Crail doesn’t often appear on saxophonist Tommy Smith’s touring schedule.
This is one reason why the internationally revered musician is so looking forward to playing an afternoon solo concert in the East Neuk town’s Community Hall on Sunday November 13.
Scotland on Tour
In recent months, Smith has visited several venues outside of his orbit as part of the Scotland on Tour project, which aims to revive the live music scene after it was severely impacted by the Covid pandemic.
“I’m sure people in rural communities can – and do – travel to hear live music in cities,” he says.
“But it’s always good when members of the audience come up after these Scotland on Tour gigs and say that they’ve just come from round the corner, or they live two houses down the street from the venue. It just confirms that you’re taking the music to the people.”
Smith has been concentrating on solo saxophone concerts in cathedrals and churches since before Covid and he was particularly taken with the idea of playing in Crail Community Hall when he discovered it’s a former church.
Sound in churches
“That’s a bonus,” he says. “Churches and cathedrals, certainly the older ones, were designed to enable the human voice to carry without amplification, and in solo concerts I’m essentially using the saxophone as my voice.”
The sound in these old stone buildings invariably reverberates, he adds. “Sometimes it can be quite a short echo, sometimes a bit longer. I love to play with and get to know the sound delay. It can make you play quite differently in every venue.”
The Scotland on Tour project has seen Smith play in churches, or former churches, in villages and small towns from Braemar to Crossmichael in Kirkcudbrightshire.
He has also played in St Giles’ Cathedral in Edinburgh and Dunblane Cathedral and admits to wondering what the concert possibilities might be as he drives past churches on his travels.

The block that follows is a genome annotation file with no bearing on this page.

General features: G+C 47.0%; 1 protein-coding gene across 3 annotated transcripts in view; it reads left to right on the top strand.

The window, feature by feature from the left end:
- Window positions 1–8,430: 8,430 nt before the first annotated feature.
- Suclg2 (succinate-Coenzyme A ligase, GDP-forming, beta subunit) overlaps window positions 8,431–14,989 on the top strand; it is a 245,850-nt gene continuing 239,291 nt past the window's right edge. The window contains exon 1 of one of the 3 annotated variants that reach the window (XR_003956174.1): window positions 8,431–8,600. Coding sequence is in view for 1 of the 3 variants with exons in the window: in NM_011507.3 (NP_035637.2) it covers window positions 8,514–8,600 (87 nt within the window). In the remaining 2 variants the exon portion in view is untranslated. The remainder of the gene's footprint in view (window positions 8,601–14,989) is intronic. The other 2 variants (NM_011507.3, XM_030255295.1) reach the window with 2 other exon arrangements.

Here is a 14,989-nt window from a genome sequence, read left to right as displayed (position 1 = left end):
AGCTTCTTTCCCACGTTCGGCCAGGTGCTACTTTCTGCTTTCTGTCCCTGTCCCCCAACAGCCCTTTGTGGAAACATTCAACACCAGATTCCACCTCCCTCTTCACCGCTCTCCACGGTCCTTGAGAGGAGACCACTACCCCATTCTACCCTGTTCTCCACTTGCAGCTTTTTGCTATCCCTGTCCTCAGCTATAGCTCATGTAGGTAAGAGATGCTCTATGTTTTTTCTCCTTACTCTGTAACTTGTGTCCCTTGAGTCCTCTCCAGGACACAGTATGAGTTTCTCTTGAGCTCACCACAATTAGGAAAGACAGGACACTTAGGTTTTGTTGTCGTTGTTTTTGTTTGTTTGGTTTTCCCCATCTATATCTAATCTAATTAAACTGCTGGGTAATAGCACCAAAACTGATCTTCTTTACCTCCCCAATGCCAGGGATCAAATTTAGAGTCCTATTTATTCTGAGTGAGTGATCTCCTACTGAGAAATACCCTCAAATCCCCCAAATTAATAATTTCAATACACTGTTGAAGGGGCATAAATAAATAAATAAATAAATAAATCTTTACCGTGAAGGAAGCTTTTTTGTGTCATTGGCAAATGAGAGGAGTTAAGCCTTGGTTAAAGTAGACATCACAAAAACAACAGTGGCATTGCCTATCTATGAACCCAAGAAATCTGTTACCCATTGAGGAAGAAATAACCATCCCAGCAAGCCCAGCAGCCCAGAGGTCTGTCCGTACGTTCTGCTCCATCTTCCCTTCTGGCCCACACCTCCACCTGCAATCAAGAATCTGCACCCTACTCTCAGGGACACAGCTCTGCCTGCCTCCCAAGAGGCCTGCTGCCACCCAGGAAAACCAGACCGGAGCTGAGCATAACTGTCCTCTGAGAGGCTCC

Having toured the world with some of the biggest names in jazz, including vibes virtuoso Gary Burton and Norwegian double bass master Arild Andersen, these days Smith is deeply involved in organising and encouraging other musicians.
Scotland’s jazz scene
He is currently artistic director of the Scottish National Jazz Orchestra, which he founded in 1995.
He also directs his own youth jazz orchestra and is head of the jazz course at the Royal Conservatoire of Scotland in Glasgow.
So, he sometimes has to consciously make time for his own career and finds the attraction of going out alone and being at one with his instrument very strong.
Celebration of melody
“I see my solo concerts as celebrations of melody,” he says. “There’s improvisation in there, too, of course, but what I really enjoy about these concerts is that I often don’t know what tune I’m going to play next until I begin playing it.”
For his concert in Crail, he’ll mostly draw on the jazz, folk, classical, praise song and pop traditions.
“I generally have an idea of the first melody I’m going to play,” he says. “I don’t use microphones; I just play with the natural ambience and then musically go where the sound in the venue takes me.”